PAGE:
Needless to say, the camera was still on. Needless to say, the video has gone viral.
Grimm released a statement following the incident:
“I was extremely annoyed because I was doing NY1 a favor by rushing to do their interview first in lieu of several other requests. The reporter knew that I was in a hurry and was only there to comment on the State of the Union, but insisted on taking a disrespectful and cheap shot at the end of the interview, because I did not have time to speak off-topic. I verbally took the reporter to task and told him off, because I expect a certain level of professionalism and respect, especially when I go out of my way to do that reporter a favor. I doubt that I am the first Member of Congress to tell off a reporter, and I am sure I won’t be the last.”
Uh, pal? If you were in so much of a hurry, why did you have time to come back and physically intimidate Scotto and threaten to “throw [him] off this f**king balcony” and Continue reading
Ah, the “gotcha” of inadvertent eavesdropping. A microphone left live, picking up a confidential strategic conversation. We lean in gleefully, listening over and over again to the supposedly unvarnished truth.
Really? The brief conversation between Mitch McConnell and Rand Paul sounds more like a carefully staged leak designed to get some movement on the impasse over the Obamacare-for-government hostage situation. And that’s a good thing.
Listen to Rand Paul at :23 talk about compromise on Obamacare:
“I think if we keep saying we wanted to defund it, we fought for that, and now we’re willing to compromise on this….”
The Politico article is here.
In chess, a fork is a tactic whereby a single piece makes two or more direct attacks simultaneously. It’s typically difficult or impossible to defend both attacked pieces.
A core group of conservative Republicans created the political equivalent of a fork: defund or delay Obamacare or we’ll shut down the government. Democrats, and much of the pundit class, have been shaking their heads, wringing their hands, verily clutching their pearls in aghast shock. They have applied all sorts of mannered logical arguments against the tactic, which can be summarized as:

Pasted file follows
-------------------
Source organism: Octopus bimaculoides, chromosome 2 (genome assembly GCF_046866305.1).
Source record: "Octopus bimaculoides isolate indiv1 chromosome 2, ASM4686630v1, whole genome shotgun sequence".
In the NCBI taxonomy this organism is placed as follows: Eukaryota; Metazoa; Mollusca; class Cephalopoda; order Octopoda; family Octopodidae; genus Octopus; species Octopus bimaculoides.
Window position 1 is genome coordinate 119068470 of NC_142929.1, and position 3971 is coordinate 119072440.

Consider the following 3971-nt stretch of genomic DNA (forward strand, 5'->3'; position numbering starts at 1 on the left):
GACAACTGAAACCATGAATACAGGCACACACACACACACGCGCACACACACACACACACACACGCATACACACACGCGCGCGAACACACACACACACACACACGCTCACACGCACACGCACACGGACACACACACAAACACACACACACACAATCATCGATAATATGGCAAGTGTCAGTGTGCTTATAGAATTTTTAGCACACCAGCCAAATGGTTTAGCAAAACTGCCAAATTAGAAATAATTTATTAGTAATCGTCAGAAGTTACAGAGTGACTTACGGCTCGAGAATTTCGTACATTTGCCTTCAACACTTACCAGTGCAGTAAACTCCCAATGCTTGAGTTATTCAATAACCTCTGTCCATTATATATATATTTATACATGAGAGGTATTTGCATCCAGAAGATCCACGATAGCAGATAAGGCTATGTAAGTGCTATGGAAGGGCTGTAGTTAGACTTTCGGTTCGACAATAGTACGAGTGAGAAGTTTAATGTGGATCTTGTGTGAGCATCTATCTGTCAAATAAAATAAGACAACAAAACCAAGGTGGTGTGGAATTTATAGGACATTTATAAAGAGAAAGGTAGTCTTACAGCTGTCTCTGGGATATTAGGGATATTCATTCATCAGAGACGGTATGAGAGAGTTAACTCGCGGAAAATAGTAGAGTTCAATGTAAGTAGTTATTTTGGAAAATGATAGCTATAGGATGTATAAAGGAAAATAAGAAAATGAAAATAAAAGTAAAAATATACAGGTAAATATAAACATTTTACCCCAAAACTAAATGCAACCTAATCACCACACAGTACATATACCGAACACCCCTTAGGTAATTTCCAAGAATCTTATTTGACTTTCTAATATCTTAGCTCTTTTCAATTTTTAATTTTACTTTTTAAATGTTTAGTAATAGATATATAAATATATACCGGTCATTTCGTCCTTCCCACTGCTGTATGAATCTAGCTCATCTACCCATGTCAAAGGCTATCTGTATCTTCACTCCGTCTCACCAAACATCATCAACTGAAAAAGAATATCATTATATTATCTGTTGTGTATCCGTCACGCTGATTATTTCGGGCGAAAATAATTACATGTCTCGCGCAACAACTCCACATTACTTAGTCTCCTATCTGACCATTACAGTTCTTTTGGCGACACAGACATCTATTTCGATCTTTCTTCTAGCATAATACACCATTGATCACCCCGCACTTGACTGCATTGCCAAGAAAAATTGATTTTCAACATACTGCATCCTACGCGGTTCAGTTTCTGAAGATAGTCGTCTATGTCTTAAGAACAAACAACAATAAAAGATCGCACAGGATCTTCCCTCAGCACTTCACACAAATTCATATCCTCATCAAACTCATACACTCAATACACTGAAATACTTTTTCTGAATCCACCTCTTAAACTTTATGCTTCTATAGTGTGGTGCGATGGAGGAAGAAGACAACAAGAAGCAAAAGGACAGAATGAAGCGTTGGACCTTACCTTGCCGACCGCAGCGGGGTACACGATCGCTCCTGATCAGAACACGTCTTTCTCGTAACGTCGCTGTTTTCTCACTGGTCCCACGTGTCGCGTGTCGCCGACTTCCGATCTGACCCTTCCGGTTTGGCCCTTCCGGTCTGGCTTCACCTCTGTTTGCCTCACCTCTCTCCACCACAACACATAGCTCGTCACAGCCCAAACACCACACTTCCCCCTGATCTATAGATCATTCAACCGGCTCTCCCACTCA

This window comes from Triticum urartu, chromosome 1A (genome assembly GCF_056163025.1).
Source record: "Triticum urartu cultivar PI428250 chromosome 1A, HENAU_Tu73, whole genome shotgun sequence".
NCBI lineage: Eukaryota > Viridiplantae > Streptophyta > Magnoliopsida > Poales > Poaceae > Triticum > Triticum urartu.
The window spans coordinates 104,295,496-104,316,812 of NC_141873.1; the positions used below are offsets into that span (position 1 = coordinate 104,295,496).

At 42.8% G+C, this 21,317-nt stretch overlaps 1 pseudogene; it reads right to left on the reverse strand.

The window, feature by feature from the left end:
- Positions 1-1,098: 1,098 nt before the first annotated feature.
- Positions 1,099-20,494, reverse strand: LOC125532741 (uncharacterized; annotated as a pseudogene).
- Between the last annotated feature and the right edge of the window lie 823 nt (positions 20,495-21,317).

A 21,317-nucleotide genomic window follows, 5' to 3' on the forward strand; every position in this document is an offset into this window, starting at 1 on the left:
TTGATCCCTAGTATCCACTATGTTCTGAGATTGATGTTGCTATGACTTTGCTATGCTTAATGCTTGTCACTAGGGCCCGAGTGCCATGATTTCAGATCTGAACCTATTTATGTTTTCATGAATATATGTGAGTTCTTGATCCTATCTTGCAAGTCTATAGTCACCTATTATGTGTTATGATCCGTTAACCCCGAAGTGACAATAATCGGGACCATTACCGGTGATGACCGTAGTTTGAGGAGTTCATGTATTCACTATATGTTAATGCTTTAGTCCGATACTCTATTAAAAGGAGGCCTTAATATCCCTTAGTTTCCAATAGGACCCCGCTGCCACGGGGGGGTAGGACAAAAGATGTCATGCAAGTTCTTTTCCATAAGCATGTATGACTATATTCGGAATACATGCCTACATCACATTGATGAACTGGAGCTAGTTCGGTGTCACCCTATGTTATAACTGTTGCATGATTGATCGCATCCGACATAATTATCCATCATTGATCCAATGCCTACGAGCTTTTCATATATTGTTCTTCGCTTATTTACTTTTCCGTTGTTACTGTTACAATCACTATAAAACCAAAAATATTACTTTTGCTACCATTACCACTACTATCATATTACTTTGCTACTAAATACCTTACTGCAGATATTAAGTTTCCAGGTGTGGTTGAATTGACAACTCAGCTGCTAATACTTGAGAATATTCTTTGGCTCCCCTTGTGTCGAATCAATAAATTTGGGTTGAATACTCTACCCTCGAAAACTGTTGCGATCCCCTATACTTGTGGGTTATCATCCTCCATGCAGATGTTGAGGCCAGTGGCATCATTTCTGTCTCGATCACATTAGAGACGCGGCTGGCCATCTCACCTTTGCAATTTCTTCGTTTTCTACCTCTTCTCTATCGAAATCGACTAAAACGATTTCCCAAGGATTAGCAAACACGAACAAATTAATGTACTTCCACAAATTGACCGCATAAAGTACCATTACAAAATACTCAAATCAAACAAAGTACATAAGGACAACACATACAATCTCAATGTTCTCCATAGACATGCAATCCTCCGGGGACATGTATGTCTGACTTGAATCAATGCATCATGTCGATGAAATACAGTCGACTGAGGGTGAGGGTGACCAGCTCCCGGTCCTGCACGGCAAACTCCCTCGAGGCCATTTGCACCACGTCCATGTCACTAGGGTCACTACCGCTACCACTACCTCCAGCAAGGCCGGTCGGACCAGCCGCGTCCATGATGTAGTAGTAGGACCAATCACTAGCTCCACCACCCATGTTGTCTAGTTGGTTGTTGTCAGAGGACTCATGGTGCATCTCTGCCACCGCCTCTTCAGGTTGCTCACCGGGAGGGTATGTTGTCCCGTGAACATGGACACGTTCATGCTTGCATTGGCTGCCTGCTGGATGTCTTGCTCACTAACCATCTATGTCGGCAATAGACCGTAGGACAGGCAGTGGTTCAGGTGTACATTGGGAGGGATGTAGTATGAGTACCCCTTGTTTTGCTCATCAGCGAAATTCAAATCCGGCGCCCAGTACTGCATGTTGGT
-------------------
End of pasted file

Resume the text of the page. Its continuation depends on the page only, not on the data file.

- Implementation of Obamacare will not be affected by a government shutdown
- Obama will not give up his “signature achievement”
- Shutting down the government actually costs money, and thus is wasteful
- This could hurt the recovery
They tried to reason with those Republicans in much the same way that a parent might use their sing-song “adult” voice when trying to reason with a child in full throttle temper tantrum. And they were about as effective as that parent, which is to say not very.
The Democrats and the pundits are all missing the point, though. The Republicans DON’T CARE what happens, because to them either outcome is a win.
“We have a number of Republican senators and lots of Republican House members who don’t believe in government,” [Senate Majority Leader Harry] Reid said on the Senate floor. “They want to get rid of it, and they’re doing everything they can to get rid of it.”
It’s obvious that delaying or defunding Obamacare would be a win for those Republicans. (It would also set a dangerous precedent: the child would realize that all they have to do is throw a hard enough tantrum, and they will get their way.) What is not immediately obvious – but should be once you Continue reading
“Insanity is doing the same thing over and over again but expecting different results.”
The Republicans are at it again. Undaunted by the failure of their previous 40 attempts to repeal all or part of the Affordable Care Act, a/k/a Obamacare, Republicans are now trying to tie the raising of the debt ceiling limit to delaying the implementation of Obamacare. Setting aside for a moment arguments about costing money/saving money, job growth/job killer, etc., let me step back and ask two basic questions….
Dear Republicans: what part of “the bill is passed” do you not understand?
Dear Republican House Representatives: what part of “representative democracy” do you not understand?
On March 21, 2010, the House passed the Senate’s bill – their version of the Affordable Care Act – with a vote of 219 to 212. That’s YOU, dear House of Representatives, YOU. You. Passed. The. Bill. It was signed into law on March 23, 2010. That is how our republic works.
Republicans increasingly are being seen as not the party of “limited gummint”, but the party of gumming up the works. That doesn’t save taxpayers money, it costs money. Using the figures from one estimate , this unrelenting, now 41-foot-stomps-and-counting repealing temper tantrum has cost taxpayers around $60 million, and there is nothing to show for it. That figure doesn’t even begin to tell the whole story of legislation that hasn’t been worked on, or held-up appointments that are hindering the work of federal agencies.
Wait…legislation not worked on…appointments not confirmed…I’m beginning to believe this quixotic quest (and to say that is glamorizing it far too much) is actually Continue reading